The worst thing that can happen to any Mac – and PC – user is turning on their computer on one sunny day only to find it completely inoperable (disclaimer: this actually happened to me on a sunny New Years Day a few years ago – it was a great way to start the year with a bang). Apparently, it was due to a hard drive failure.
If you have not experienced this, consider yourself rather fortunate: having your hard disk fail is devastating, especially if you have been using your computer for quite a while and it contains all of your important files. Luckily, there are warning signs that tell if it’s about to crash, giving you a chance to somehow prolong its life and more importantly, create backups of all your files before it’s too late.
Here are the signs that your hard drive is on the verge of collapse
Like a sickness, a failing hard drive show the symptoms before it croaks. And no, these are not subtle signs: they are prominent and are likely to cause a major disturbance.
- A kernel panic occurs often on your computer – it’s the equivalent to the blue screen of death on Windows.
- Data corruption. If your files are always corrupted and refuse to be opened, it’s a sign your hard drive is malfunctioning and incapable of storing files.
- Noise. The hard drive is a machine and if it’s making unusually loud noises, then there could be a mechanical issue hounding it.
Take note though, this is pretty unpredictable: these signs may appear any time and before you know it, a hard drive failure is already imminent. SSD hard drives rarely display warning signs, so be wary.
If your hard drive is dead, it’s hard to recover the data. But here’s some things you can try
Let’s say the worst-case scenario happens and your hard drive is now a dead duck. Here are some easy steps you can take to try to recover your files:
- First off, check if it’s really dead. Your first deed should be to transfer the hard disk into another computer. If it’s fine after doing so, it’s likely your computer that has a problem, not the hard disk.
- If the computer is ok and is somehow operable, copy your files to the cloud or to an external hard disk. Be wary of your computer crashing while transferring files though.
- Check the warranty. If your hard drive is still under warranty, you can still have it fixed or replaced by the manufacturer. They will also try to recover your data.
- Data recovery software. Although majority of them are paid software, there are free ones. For Windows computers, Recuva is the best option, while for Mac users, Disk Drill is good enough.
- If all else fails, hire an expert to do it for you. Sure, it may cost you extra, but doing so will likely give you your money’s worth.
If you are reading this, hopefully you can take some precautionary measures for your hard drive before it crashes
As they say, an ounce of prevention is better than a pound of cure.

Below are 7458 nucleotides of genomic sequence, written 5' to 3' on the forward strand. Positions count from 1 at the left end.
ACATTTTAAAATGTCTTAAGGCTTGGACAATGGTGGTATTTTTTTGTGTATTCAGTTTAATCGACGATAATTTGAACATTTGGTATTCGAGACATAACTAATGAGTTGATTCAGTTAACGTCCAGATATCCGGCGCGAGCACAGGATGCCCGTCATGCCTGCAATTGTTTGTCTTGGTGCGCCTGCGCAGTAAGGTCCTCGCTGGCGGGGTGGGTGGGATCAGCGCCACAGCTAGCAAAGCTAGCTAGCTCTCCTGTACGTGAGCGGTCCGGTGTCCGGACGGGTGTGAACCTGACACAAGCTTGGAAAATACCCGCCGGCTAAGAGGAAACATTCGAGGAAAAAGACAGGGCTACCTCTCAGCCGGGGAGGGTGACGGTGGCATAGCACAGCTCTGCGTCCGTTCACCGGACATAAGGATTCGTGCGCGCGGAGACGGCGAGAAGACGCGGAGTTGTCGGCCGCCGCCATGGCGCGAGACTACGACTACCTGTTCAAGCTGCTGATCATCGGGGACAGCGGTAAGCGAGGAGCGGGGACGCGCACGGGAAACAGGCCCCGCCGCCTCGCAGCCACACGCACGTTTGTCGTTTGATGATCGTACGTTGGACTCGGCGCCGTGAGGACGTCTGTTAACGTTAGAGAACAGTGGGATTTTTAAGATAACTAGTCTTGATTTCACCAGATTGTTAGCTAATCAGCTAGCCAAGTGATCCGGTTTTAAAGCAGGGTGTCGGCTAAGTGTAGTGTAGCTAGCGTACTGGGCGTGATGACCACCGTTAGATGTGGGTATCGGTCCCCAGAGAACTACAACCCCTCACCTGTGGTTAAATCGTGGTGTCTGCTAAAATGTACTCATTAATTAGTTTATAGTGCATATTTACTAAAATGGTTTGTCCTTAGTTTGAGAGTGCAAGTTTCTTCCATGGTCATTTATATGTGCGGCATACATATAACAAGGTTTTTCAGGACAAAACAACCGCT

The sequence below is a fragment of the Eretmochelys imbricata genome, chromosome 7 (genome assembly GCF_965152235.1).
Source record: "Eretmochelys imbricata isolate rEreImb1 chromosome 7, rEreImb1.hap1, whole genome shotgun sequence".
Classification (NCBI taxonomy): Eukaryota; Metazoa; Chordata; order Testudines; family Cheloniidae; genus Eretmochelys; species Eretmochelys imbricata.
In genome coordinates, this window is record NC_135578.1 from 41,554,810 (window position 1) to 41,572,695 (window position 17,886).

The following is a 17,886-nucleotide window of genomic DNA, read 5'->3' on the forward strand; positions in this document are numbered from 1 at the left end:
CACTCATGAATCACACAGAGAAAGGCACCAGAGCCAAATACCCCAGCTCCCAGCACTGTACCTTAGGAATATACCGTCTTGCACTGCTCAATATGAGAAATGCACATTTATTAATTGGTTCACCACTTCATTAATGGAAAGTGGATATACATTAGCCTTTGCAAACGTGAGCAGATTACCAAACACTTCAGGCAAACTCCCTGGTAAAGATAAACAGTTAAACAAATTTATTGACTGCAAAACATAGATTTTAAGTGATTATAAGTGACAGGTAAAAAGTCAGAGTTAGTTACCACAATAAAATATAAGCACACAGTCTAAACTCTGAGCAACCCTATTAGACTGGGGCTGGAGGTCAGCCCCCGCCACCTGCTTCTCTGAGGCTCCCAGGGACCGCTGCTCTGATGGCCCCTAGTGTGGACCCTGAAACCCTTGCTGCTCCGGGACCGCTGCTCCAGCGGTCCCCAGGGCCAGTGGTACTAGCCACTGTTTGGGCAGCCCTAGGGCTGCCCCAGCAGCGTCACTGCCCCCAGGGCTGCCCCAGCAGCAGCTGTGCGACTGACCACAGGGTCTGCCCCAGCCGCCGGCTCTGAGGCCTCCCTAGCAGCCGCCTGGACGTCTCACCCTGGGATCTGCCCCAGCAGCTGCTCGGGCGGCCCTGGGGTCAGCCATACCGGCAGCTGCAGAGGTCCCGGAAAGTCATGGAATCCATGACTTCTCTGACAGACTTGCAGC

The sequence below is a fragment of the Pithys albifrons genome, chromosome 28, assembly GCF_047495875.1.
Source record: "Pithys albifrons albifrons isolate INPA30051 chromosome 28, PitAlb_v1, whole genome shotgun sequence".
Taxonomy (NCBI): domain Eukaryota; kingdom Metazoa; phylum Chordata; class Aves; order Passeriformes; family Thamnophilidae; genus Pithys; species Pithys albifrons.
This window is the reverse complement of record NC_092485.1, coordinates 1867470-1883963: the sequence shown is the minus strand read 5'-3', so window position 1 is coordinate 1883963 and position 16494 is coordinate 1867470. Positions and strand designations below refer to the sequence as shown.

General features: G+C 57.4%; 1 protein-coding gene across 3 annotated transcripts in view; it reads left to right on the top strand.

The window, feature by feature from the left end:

The steps in preventing hard drive failure are simple and trivial, we daresay. Regardless if it’s showing signs of wear and tear or if it’s completely healthy, here are some tips which will help prolong its life and keep it functional:
- First off, ensure that your computer’s ventilation system is operating properly. If not, either have it replaced or cleaned: dust on the cooling fans can cause any computer to overheat. It’s best to have a small electric fan cool it down from the outside. Also, be sure to clear dust and debris from the interior of your CPU – and yes, you can use a vacuum (as long as your computer is off).
- Regular defragment. Doing so will not only prevent hard drive failure, but also keep in efficient and up for the strenuous demands of everyday work. Plus, it’ll also speed up the performance of your computer and make it work more efficiently. Try to perform this on a weekly basis.
- Have a stable power source. Use a surge protector or a UPS (by a trusted manufacturer) to prevent shield your hard disk from damaging power surges. Black outs can also take a toll on your hard disk as well.
- Delete and uninstall unneeded software. Basically, the more files you have installed, the harder your hard disk works. If there are programs you installed three years ago but have since them remained unused, uninstall them. Remember, merely deleting them won’t work: you need to uninstall them to get rid of the associated files as well.
- Be informed. Do not listen to hearsay from alleged techies – take advice from people who have worked with computers. Read tips and guides from well-known and reputable tech sites. Also, before you start fiddling with your PC’s interior, be sure that you know what you’re doing.
Overall, a hard drive failure can easily be prevented, but it pays to NOT be complacent. Take the above mentioned tips into consideration and before to perform them to keep your computer functioning like a tireless workhorse!